I’ve said it before and I’ll say it again: actions have consequences, often unintended, and if the goal is to preserve life, then you cannot think about a single policy without weighing its foreseeable ramifications. Sara Nelson, known as the world’s most powerful flight attendant, is renewing her call for lap infants to be banned. But the consequences of her actions would put more children at risk. This is bad news.
No, Let’s Not Ban Lap Infants
Sara Nelson has renewed her crusade to prohibit lap infants, instead requiring them to occupy their own seat. In The Washington Post, she framed it this way:
“We’ve seen airplanes go through turbulence recently and drop 4,000 feet in a split second. The G-forces are not something even the most loving mother or father can guard against and hold their child. It’s just physically impossible.
“Sadly this has been more than a 30-year priority for our union. We must have children safe on the plane and in their own seats with a proper restraint device to make sure it never happens again.”
Speaking of 30-years, Nelson is referring to the 1989 crash of UA232 in Sioux City, Iowa, in which a lap infant tragically died (in that incident, flight attendants ordered the parents to wrap a blanket around their unbuckled babies and place them on the floor).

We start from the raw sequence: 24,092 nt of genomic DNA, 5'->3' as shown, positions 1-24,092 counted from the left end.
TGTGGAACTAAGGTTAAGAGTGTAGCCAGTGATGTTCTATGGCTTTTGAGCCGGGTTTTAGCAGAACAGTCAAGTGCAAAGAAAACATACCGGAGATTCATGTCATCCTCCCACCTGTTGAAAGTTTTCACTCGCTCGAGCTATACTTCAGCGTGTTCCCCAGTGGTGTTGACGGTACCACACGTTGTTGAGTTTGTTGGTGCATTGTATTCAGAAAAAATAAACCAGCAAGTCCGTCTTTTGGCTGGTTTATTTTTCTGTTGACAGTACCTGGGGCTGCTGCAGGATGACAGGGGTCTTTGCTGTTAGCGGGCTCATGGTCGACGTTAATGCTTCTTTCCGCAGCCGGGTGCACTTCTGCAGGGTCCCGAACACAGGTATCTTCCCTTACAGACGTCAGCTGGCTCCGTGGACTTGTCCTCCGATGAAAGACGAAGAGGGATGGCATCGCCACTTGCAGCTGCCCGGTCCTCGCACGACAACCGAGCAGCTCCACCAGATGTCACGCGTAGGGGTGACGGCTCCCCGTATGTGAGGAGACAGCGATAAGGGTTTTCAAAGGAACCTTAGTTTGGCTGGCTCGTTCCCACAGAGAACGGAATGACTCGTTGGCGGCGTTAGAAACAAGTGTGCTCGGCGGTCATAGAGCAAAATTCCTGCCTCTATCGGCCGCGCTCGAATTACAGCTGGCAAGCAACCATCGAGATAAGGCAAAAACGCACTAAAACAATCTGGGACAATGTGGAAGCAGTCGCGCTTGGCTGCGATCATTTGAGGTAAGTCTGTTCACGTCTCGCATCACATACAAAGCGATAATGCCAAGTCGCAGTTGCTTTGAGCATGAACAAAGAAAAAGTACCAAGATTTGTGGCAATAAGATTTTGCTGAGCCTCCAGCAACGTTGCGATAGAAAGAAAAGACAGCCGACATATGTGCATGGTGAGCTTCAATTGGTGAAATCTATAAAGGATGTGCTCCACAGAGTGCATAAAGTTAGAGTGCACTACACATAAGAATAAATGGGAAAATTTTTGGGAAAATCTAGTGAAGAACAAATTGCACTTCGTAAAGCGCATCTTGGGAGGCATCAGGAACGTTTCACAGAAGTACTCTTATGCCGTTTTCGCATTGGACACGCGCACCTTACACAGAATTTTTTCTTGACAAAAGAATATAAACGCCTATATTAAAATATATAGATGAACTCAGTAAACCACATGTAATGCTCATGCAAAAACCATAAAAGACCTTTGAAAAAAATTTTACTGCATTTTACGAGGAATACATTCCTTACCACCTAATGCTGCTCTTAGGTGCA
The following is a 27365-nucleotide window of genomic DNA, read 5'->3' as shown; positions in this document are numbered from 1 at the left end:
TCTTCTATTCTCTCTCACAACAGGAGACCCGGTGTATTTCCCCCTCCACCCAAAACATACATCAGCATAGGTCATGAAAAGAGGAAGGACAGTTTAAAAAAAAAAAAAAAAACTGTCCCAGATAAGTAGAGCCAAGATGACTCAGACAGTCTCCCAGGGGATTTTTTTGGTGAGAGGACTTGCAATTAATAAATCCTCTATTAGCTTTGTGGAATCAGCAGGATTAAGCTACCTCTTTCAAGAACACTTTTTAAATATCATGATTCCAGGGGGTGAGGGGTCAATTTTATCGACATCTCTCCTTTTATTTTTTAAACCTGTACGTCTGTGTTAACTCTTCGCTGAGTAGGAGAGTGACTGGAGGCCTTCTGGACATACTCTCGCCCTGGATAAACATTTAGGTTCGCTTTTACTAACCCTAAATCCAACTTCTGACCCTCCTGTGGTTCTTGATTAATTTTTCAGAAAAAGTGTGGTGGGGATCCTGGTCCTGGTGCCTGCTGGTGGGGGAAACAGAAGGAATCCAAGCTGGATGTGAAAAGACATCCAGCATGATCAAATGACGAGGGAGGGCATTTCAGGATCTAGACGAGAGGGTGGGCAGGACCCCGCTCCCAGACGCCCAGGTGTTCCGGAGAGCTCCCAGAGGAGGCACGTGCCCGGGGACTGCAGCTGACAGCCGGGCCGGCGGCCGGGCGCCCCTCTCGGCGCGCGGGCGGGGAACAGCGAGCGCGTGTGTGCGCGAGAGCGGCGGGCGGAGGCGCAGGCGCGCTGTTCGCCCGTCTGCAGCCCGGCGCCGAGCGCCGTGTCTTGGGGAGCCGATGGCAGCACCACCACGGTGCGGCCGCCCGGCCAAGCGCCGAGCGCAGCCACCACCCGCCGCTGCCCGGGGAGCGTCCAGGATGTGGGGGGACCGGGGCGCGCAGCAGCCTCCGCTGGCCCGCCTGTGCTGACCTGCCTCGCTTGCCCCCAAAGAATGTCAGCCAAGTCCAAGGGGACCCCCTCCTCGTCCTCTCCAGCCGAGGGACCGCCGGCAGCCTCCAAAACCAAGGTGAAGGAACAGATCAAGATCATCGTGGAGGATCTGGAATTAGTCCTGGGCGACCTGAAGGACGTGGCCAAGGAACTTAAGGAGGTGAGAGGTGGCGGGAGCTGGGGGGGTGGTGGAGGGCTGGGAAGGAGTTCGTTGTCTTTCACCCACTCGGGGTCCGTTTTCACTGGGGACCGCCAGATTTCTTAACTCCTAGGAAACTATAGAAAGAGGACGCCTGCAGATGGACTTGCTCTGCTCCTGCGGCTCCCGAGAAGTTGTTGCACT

- Flying is safer than driving
- Making flying more expensive encourages driving
That’s the point. Banning lap infants (forcing them to pay for and occupy their own seat) might make flying for them safer. But if it drives more families to use an automobile instead of a plane for transport, in reality, the risk of death for these young souls increases, not decreases.
The risk inherent in living life requires tradeoffs. These tradeoffs cannot simply be weighed alone but must be weighed against alternatives.
Here, while the policy to ban lap infants is well-intentioned, it actually encourages more risk.
A better solution is for US airlines to use the additional strap for infants that European carriers use for lap infants. It hooks onto the seatbelt and gives toddlers their own seatbelt, thus reducing risk in case of unexpected turbulence.
This seems like a better compromise than an outright ban.
Ultimately, traveling with an infant is very safe…so safe, in fact, that there is not a sufficient risk to justify a ban of lap infants. Even so, US carriers (and regulators) can encourage added protection through the use of specially-designed seatbelts for lap infants that hook onto normal seatbelts.